Honda, Nissan Target Urban Buyers With Guerrilla Techniques

Both Honda and Nissan are launching viral/guerrilla efforts to reach younger, urban buyers.

Honda has launched an effort, via African-American market agency Muse Communications, L.A., aimed at pitching its Civic car to urban consumers. The effort, "Swagger," features directors and black comedians Jackie Long and DeRay Davis in both commercial and Web-based content.

The campaign, a kind of tutorial for cool, features a national cable spot TV ad and a series of Webisodes delving into topics like how to be cool in one's Civic, how to meet women in a parking lot after a night visiting clubs, and the proper way to lean against one's Civic, so one's stance evinces swaggering self-confidence and not foot problems.

There will also be national radio and targeted print media. The Webisodes are available on BET.com/Honda beginning this week. Nissan is promoting its keyless entry and ignition on the 2007 Altima with a national grassroots initiative called "Lost Keys." Starting this week, street teams will place about 20,000 sets of mock keys in 50 nightclubs, bars and sports arenas in each of seven major markets including New York, Miami, L.A., and Chicago. The key chains have a holder that reads: "If found, please do not return. My Next Generation Nissan Altima has Intelligent key with Push Button Ignition, and I no longer need these." The effort, via Nissan's diversity and urban agency True, L.A., includes a tie-in with Vibe magazine: whoever finds the keys are asked to text MVibe or go to www.altimakeys.com, to get either a card for free gasoline or a six-month subscription to Vibe.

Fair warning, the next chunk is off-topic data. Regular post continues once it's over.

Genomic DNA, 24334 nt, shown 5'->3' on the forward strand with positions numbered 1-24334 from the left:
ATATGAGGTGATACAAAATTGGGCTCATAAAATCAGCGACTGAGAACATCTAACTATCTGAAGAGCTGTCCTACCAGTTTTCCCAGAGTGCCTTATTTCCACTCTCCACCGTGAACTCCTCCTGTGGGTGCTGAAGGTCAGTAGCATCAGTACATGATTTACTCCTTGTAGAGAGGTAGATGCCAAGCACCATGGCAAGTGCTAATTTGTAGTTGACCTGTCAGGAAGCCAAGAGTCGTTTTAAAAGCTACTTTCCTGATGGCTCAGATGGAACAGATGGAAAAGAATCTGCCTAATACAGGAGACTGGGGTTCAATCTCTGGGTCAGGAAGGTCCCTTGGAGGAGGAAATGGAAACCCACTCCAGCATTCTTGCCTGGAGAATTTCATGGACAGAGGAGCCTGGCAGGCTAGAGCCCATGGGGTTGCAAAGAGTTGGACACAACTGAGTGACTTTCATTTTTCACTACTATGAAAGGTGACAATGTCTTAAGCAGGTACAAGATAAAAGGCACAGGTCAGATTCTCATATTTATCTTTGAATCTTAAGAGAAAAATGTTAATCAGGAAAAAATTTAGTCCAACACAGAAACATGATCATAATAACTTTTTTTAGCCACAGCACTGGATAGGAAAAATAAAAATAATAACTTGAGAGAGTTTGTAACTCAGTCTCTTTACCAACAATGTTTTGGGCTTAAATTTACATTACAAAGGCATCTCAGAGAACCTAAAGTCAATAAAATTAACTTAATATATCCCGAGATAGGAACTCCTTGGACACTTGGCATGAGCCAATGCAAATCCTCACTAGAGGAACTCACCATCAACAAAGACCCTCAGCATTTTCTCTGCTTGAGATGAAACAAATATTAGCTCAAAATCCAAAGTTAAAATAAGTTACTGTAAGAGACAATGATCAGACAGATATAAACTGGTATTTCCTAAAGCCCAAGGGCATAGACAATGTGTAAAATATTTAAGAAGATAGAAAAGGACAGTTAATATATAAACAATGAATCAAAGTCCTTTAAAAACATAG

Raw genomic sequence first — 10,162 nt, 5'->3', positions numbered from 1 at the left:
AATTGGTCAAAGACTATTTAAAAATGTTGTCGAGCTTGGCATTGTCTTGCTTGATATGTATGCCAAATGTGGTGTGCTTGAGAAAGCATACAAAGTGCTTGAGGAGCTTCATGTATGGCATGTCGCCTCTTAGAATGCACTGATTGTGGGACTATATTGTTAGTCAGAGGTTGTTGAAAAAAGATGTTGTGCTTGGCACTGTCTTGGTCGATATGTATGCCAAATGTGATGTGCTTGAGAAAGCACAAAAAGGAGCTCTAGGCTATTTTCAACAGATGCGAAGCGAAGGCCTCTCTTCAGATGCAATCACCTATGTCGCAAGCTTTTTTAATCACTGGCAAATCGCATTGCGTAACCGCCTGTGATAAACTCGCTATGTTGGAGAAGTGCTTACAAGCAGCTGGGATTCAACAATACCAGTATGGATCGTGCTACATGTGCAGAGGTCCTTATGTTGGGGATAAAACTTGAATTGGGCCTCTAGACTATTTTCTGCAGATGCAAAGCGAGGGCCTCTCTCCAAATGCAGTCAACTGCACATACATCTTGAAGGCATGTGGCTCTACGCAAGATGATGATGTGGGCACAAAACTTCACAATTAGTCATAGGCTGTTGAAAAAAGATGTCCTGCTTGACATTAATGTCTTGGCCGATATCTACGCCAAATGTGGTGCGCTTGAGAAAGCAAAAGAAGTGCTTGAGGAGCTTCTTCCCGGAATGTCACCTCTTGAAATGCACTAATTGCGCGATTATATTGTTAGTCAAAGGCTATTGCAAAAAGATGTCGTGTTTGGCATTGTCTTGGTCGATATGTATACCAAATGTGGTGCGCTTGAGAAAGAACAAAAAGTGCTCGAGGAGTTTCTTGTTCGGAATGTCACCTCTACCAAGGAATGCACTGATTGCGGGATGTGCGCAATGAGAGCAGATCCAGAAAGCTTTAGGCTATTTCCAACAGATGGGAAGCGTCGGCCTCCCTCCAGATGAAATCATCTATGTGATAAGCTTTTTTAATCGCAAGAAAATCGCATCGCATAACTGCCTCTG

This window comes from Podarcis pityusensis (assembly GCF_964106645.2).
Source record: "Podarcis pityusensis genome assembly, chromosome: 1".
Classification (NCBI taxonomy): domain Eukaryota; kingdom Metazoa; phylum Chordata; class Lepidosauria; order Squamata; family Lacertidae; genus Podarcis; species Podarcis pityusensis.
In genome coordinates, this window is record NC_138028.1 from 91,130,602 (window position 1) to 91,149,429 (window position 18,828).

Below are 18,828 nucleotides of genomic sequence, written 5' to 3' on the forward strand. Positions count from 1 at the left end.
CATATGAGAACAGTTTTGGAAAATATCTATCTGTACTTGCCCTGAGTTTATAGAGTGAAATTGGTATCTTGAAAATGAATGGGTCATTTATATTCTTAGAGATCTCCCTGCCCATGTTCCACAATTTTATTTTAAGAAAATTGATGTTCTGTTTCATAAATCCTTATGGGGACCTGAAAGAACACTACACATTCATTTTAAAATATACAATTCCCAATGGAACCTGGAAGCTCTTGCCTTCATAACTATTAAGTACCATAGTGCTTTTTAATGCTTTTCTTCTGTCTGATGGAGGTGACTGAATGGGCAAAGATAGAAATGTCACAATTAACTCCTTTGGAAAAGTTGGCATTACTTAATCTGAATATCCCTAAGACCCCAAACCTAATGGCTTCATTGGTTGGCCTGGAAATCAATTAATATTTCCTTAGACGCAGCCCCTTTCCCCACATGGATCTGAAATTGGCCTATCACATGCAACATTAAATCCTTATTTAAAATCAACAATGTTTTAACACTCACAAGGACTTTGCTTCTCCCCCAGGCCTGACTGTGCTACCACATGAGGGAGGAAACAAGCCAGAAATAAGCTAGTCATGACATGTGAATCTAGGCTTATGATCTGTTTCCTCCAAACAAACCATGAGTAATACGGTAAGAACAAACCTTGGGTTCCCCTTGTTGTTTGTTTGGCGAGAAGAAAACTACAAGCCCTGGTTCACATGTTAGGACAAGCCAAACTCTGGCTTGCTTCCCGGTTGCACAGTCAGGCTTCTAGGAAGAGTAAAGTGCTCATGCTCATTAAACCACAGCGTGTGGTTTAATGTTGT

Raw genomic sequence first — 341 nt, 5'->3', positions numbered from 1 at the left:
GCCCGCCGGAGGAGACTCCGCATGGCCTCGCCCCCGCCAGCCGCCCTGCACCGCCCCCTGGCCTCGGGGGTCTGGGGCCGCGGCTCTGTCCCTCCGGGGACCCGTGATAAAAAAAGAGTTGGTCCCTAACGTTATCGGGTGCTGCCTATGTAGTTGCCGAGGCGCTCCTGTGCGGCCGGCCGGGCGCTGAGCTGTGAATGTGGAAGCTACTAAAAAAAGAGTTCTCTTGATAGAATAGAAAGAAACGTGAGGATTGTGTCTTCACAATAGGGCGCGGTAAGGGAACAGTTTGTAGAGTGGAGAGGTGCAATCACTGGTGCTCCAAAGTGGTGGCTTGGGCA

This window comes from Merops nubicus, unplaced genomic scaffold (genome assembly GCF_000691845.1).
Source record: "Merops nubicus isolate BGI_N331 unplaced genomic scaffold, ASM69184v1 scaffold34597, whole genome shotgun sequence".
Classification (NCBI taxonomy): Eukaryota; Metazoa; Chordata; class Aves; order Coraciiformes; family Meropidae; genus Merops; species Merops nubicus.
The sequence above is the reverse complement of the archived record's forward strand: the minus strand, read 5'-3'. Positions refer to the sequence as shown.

Both Honda and Nissan have run similar efforts in the past. Honda launched Civic Nation four years ago to promote the car as an urban blank canvas for customizing, with posters, ads and events around tuning, or customizing import cars.

True has done many campaigns for Nissan targeting urbanites. The agency recently created the "Hotness" campaign, which featured ads in which people who touched Nissan cars would have ecstatic visions of driving along streets. The agency has also done several guerrilla efforts, including one for the Nissan Armada, in which the vehicle showed up in cities encased in plastic boxes reminiscent of emergency fire boxes, and it just wrapped up a promotion for the Pathfinder SUV with designer Mark Ecko, called Shift__unltd. Nissan has also begun its second-year sponsorship of "El Retiro Final Nissan," a five-part reality show aimed at finding North America's ultimate champion, which launched last spring on Fox Sports en Español.

Michelle Erwin, marketing communications manager for Nissan, says 16% of Nissan buyers are Latino and 10% are African-American. Seventy percent of Nissan vehicles bought by African-American consumers are Altimas. "We do very well with both groups," says Erwin, who adds that a TV ad for Altima, also via True, has been airing since January, as well as print and online advertising behind Altima. "We have been doing quite a bit in Latino and African American markets," she says.

But she adds that the point is to run thematically consistent campaigns and creative that can work across all markets "because we know that people aren't just consuming the media targeted toward them. Even in the Latino market people who watch TV in Spanish still watch 'Desperate Housewives,'" she says. "So we know the message needs to have some consistency."

For instance, she says, the clubs for the "Lost Key" campaign will target trendy areas, but they are not being targeted for patrons' ethnicity.